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Class Action Lawsuit Chews Out Toyota for Soy Wiring

Does soy wiring entice rodents to chew and damage electrical components?

Nowadays, there is a movement toward health. People are trying to eat better, remove toxins from the environment, and take care of the planet. And our cars reflect that attitude as evidenced by the popularity of the various electric cars that are rolling out on a mission to eventually replace gas-powered, pollutant-producing models.

Being good for the environment is admirable. But can that go too far and actually be a bad thing? Some Toyota owners and lessees are claiming their cars even feed the animals—and they aren’t happy about it or the vehicle warranty dispute questions that have arisen over it.

A class-action lawsuit in Massachusetts alleges that in 17 different Toyota models spanning the years 2009-2016, Toyota used wiring coated with soy-based instead of the long-standing petroleum-based insulation. This soy wiring allegedly “entices” animals like rats, mice, and squirrels to chew the wires and cause “damage to all kinds of electrical components”.

The damage from chewed wires can allegedly render the vehicles dangerous fire hazards and necessitate very costly repairs that end up coming from the owners’ pockets. And to compound the problem, the same kind of soy wires are allegedly used again for the repairs, perpetuating a potentially vicious cycle of inconvenience and expense.
Not only do the dealers make money on these costly and sometimes repeated repairs which they claim are not covered by warranty, but the lawsuit alleges the dealers profit from “selling traps, repellents, and other items as preventative measures”.

Further, plaintiff’s claim that the dealers shift the responsibility for the costly repair bills to the owners and lessees by claiming the damaged wires fall under the “other environmental conditions” clause of the warranty and are therefore not covered under the warranty. Damage from these items is excluded under the warranty: “[a]irbone chemicals, tree sap, road debris (including stone chips), rail dust, hail, floods, windstorms, lightning and other environmental conditions.”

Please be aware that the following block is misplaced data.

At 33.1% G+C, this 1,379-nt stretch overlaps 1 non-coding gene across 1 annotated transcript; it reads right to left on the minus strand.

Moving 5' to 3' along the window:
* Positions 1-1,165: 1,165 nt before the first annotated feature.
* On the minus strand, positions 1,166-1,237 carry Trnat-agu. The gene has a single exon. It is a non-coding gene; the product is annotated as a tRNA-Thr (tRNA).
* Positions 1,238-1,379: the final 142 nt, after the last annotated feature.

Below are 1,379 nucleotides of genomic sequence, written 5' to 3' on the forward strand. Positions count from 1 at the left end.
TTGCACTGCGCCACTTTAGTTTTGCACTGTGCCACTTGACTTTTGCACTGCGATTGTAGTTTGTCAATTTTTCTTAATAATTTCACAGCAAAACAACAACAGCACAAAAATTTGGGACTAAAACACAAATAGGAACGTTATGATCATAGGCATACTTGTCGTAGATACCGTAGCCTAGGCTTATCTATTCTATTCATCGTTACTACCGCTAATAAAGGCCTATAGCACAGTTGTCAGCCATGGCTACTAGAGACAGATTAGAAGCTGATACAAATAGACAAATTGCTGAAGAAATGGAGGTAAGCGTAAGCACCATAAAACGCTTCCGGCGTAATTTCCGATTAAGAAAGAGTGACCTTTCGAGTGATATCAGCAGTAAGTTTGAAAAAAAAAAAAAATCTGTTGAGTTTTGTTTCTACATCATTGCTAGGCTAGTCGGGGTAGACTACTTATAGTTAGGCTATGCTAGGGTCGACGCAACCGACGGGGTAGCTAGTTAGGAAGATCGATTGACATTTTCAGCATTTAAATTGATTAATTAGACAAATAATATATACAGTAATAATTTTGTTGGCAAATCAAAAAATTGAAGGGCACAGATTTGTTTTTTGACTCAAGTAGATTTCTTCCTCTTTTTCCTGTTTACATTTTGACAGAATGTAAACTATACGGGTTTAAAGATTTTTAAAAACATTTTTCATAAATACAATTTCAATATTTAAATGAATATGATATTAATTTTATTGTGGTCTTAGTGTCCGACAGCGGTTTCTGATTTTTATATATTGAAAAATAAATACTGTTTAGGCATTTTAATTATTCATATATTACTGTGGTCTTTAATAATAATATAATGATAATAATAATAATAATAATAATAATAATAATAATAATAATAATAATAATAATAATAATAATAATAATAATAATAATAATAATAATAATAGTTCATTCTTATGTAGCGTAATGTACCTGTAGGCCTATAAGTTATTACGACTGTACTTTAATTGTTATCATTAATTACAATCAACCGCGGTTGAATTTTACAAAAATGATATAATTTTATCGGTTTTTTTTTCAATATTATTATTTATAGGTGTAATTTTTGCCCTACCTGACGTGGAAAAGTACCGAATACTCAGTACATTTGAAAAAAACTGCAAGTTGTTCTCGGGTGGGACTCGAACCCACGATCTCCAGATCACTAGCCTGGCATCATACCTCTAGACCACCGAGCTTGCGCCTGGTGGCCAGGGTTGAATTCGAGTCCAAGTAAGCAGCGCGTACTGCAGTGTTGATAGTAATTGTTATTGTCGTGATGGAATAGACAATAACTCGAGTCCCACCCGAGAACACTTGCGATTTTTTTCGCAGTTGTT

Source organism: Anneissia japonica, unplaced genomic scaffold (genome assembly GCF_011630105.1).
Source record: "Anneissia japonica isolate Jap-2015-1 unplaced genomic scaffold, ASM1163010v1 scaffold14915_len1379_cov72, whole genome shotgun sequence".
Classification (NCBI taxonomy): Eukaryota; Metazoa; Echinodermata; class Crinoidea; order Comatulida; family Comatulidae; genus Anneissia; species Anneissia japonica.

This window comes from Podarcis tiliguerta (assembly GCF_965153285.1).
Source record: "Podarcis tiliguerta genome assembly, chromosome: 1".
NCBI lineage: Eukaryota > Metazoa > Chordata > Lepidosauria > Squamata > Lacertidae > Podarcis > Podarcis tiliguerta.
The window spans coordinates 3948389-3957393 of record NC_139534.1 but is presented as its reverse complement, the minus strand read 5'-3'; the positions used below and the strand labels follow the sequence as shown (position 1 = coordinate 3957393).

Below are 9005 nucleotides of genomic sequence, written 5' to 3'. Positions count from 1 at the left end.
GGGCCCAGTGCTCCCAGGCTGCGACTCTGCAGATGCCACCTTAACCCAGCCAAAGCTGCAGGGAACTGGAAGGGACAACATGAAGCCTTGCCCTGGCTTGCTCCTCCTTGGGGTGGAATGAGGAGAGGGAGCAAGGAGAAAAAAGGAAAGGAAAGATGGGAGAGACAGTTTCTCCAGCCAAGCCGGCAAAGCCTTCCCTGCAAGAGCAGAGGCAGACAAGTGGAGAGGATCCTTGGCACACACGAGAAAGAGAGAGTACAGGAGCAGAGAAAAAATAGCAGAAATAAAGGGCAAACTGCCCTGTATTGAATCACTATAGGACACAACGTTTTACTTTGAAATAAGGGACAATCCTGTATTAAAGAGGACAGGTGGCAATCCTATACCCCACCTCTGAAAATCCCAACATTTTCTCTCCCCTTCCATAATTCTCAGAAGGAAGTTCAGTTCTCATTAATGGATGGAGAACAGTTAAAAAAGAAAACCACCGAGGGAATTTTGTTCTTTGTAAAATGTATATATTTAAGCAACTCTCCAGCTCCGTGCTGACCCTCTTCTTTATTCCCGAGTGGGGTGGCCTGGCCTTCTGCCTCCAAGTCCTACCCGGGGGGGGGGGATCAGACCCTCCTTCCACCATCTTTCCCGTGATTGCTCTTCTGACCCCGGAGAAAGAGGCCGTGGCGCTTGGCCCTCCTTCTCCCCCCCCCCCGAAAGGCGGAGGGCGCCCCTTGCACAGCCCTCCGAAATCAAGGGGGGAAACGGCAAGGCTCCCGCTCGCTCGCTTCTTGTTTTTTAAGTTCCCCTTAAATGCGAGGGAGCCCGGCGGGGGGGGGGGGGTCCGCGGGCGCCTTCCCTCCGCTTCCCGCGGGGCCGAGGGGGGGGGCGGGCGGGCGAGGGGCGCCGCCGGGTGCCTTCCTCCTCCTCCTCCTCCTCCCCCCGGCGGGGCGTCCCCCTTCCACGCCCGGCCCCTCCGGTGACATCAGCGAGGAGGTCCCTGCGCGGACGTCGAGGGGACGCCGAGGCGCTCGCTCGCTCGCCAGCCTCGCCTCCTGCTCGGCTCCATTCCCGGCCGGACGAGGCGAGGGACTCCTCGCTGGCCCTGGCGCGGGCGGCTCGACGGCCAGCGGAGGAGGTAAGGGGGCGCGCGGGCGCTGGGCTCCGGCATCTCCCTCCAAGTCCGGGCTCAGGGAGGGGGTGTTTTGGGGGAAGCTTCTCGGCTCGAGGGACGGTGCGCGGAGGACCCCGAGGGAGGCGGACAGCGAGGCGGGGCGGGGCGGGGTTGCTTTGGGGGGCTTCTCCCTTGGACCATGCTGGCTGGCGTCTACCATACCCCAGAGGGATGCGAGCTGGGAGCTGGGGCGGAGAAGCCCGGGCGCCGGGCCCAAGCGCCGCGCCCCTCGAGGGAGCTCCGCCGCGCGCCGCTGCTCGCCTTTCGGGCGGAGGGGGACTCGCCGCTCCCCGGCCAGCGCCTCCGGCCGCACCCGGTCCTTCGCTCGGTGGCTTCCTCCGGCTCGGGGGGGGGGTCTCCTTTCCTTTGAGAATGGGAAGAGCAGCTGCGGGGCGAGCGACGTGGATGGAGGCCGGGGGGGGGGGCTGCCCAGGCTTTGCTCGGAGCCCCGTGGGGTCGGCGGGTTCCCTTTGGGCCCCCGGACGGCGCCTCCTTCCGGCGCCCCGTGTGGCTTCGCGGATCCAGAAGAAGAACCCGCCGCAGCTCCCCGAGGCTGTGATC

The plaintiff who alleges that on more than one occasion a mouse entered the passenger cabin of the vehicle while driving, frightening occupants and that his truck had to be completely ripped apart in order “to remove the rodents and repair the damage” claims “he incurred out-of-pocket expenses including lost use of his truck for nearly two months, rental car fees and a decreased resale value”. He further claims that despite specifically requesting that soy wiring not be used in the alleged $16,793.79 repair, that “the exact same rodent-attracting wiring” was used.

If you believe you have a breach of warranty claim, have been the victim of dealer fraud, or that a dealer has engaged in deceptive and unlawful practices, the Law Offices of Timothy Abeel & Associates can help you. We are skilled in all aspects of consumer law, lemon law, and breach of warranty claims. Contact us today for a free consultation.

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